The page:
Although most Micro Four Thirds (MFT) lenses are tiny, the cameras produce great JPG files with apparently little or no geometric distortion. They do this by applying corrections in camera, and the correction parameter data is also stored with the RAW file. Unfortunately this data is only useful if you can read it, and most RAW processors can’t.
Although there’s no obvious reason why not, Panasonic and Olympus have not published the specification for this data. That leaves those of us who want to use a RAW processor other than LightRoom or SilkyPix struggling to get decent results with our MFT images.
Building on some excellent work done by “Matze” (thinkfat.blogspot.co.uk/2009/02/dissecting-panasonic-rw2-files.html)and Raphael Rigo (syscall.eu/#pana) I decided to have a go at implementing a parser in my CAQuest plug-in for Bibble/AfterShotPro. However although getting the raw data is fairly straightforward I have discovered that the algorithm is more complex than we thought, and seems to vary from lens to lens.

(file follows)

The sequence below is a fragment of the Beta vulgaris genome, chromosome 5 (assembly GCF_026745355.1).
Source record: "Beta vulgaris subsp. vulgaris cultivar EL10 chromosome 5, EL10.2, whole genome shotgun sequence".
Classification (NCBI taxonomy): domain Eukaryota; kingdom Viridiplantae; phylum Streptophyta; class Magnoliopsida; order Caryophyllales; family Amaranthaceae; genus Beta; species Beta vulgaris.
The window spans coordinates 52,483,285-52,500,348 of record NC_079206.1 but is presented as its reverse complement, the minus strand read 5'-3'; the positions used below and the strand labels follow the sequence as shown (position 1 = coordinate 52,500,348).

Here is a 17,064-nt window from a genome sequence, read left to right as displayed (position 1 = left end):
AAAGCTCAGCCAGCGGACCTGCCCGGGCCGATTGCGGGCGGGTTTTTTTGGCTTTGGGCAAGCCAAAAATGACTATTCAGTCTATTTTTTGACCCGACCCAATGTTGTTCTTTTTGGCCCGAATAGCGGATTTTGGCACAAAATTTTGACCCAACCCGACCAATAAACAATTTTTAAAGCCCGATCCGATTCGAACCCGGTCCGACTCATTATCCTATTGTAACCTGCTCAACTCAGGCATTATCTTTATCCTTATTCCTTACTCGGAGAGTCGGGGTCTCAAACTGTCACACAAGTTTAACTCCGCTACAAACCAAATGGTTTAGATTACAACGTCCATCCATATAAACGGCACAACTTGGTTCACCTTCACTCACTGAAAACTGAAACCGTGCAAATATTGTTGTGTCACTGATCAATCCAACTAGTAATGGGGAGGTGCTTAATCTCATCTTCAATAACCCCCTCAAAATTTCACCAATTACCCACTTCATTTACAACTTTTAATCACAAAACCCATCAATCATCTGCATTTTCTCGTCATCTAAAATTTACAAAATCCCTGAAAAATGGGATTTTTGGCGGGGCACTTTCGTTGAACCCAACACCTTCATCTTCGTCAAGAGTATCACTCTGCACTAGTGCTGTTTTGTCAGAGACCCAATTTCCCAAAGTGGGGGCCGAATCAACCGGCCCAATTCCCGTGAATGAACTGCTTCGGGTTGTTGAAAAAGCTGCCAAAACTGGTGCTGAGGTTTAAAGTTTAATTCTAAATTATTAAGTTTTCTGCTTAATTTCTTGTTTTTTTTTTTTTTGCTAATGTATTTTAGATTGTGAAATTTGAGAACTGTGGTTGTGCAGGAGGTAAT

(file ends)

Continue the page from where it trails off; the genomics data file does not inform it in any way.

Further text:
I have therefore decided to open up the exercise to a “crowd-sourcing” model to try and get several eyes on the problem. As we uncover algorithms which work well for one lens or another I’ll publish them here, and also build them into CAQuest. Over time we may come to completely understand the complete MFT algorithm, and our work will then be done. Of course, if one of the MFT partners wants to help by publishing the algorithm, that would also be perfectly acceptable :).
The project pages are here: www.andrewj.com/mft/mftproject.asp, with a discussion hosted at the Corel AfterShotPro forum.